Keep it Simple is a bumper sticker slogan. Life during a pandemic has been anything but simple, and the holiday season presents (not the gift kind) its own special challenges. So does living alone and trying to stay humanized. In his book Together: The Healing Power of Human Connection in a Sometimes Lonely World, Surgeon General-elect Vivek Murphy describes loneliness as associated with increased risk of mental and health difficulties in the BC era (before COVID-19). All the more so within such a challenging year of physical separation and trying to maintain a connection with others, with ourselves. So much angst, uncertainty, loss …
And yet … here we are poised at the brink of a new year with vaccines being distributed and a true sense of hope and healing. We’re medical educators who teach health professions students and professionals about resilience and adapting to adversity, but here we are, needing to walk the talk. Big-time. We met via Zoom for a Virtual Tea to share about our lives and not just our work. There was some laughter, the best medicine. And we reflected on negotiating living alone and the stuff of life that sustains, even enriches. Daily “little sparks of joy” can help. We offer you our “21 for ‘21” and hope the simple can be profound.
1. Before Christmas, I wrapped 11 presents myself, and every day together with my 77-year mother who lives in The Netherlands, in our daily video calls, we select one present and unwrap it “together.”
2. I try to send out a postcard or letter to a friend or neighbor or elderly person, in general, someone that does not get many visitors, and imagine the smile (or happy tears) it brings to receive unexpected mail.
3. While working from home at my “designated work from home desk,” I burn a scented candle. The warm light makes such a difference in my mood.
4. I have a small vase that fits only three stems, and it contains a branch of fresh green spruce. It has such a lovely aroma.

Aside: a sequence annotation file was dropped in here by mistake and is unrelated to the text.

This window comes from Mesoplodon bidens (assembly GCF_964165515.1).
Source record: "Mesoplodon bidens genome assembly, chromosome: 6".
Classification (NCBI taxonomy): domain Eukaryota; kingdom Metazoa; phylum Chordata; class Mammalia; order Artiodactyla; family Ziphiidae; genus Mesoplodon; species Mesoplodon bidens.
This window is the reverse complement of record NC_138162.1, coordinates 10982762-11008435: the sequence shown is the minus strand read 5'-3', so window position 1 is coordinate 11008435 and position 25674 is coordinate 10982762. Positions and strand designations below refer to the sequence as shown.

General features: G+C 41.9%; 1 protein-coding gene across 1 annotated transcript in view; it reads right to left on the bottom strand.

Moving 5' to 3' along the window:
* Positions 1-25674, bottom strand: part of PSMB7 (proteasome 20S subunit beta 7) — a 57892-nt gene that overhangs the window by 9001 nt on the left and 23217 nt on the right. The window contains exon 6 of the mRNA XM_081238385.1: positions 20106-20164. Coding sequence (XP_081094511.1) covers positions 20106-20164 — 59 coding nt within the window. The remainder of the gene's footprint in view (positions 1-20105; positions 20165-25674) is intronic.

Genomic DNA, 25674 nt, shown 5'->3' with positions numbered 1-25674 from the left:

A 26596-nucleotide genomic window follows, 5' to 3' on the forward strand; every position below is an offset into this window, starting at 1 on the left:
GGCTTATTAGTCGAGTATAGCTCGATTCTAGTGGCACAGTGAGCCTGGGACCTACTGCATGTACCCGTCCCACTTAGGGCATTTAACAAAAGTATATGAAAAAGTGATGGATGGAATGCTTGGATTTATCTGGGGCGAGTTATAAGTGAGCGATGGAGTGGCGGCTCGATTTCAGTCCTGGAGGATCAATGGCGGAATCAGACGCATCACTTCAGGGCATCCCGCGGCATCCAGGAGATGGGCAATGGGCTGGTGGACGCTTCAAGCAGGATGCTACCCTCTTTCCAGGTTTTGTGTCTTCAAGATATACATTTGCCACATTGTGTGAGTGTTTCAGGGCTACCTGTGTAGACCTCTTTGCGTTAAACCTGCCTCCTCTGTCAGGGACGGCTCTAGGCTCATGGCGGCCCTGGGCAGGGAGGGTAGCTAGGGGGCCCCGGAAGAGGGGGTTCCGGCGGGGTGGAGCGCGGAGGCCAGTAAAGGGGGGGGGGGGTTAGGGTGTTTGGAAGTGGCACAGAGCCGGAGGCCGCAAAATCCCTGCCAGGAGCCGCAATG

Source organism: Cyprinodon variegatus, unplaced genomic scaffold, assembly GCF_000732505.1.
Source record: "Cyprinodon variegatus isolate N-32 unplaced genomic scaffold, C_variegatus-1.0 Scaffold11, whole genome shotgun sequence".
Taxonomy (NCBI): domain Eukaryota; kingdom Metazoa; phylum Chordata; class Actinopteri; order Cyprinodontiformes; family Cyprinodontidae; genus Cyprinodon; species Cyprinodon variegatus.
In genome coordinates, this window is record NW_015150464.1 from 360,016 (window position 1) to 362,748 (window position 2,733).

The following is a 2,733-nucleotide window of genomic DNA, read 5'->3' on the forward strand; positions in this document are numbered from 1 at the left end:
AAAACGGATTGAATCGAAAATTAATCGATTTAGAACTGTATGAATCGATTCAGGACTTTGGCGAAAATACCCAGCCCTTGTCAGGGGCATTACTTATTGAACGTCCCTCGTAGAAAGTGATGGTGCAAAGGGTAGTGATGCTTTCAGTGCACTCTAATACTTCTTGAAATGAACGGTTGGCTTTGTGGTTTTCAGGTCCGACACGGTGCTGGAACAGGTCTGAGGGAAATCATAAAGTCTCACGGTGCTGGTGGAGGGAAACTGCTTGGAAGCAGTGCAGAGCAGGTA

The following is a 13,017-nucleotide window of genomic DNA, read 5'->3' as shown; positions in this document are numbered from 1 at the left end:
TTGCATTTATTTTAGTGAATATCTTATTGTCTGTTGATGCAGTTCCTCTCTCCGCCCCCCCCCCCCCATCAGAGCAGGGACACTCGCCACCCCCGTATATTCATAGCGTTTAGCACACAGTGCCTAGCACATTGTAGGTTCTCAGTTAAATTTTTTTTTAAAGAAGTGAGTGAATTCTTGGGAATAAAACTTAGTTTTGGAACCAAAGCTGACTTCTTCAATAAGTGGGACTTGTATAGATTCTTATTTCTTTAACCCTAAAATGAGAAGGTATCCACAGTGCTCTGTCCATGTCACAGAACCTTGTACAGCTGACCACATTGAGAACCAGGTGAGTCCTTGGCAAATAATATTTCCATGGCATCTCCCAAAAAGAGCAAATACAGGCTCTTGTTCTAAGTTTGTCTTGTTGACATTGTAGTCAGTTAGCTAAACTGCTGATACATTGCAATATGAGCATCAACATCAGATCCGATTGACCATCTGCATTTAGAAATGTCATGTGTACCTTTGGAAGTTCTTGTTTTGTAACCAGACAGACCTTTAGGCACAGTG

5. I have a passion for cards and buy the cards I really like. I select cards I like the most and use them to write motivational messages for me, including tasks and goals. It is the kind Monica that speaks with compassion to the “struggling” Monica. It helps to reread them, and it helps to remind myself to be kind to myself and to others.
6. Mondays and Thursdays are my “meeting” days, with meetings often scheduled back to back. It is nourishing and invigorating to include a scheduled recurring ‘fun’ meeting: a 30-minute skype call with a 94-year old nursing home resident who cannot have visitors. Yes, shouting is required (she is deaf), but even so, it cheers me because I know it brightens her day.
7. Once a week, I have a meeting (albeit virtual) with a colleague from abroad who has significant challenges. We intentionally discuss wellness strategies we use for “pandemic survival.” We send each other pictures of progress – for her, for example, the progress of her 1,000-piece puzzle. For me, progress of creative projects I’ve started. This has been life-enriching.
8. I kept my tapes and CDs. Yes, I did. I noticed that I was usually selecting CDs that were close at hand. So now I choose a CD out of the CD box with my eyes closed. I have rediscovered CDs that I have not listened to in five years and tapes that bring back childhood memories.
9. It can be tough to sustain engagement in large team meetings via Zoom in which information is delivered, and there’s less interaction. I have discovered I’ve started to enjoy them since taking up embroidery…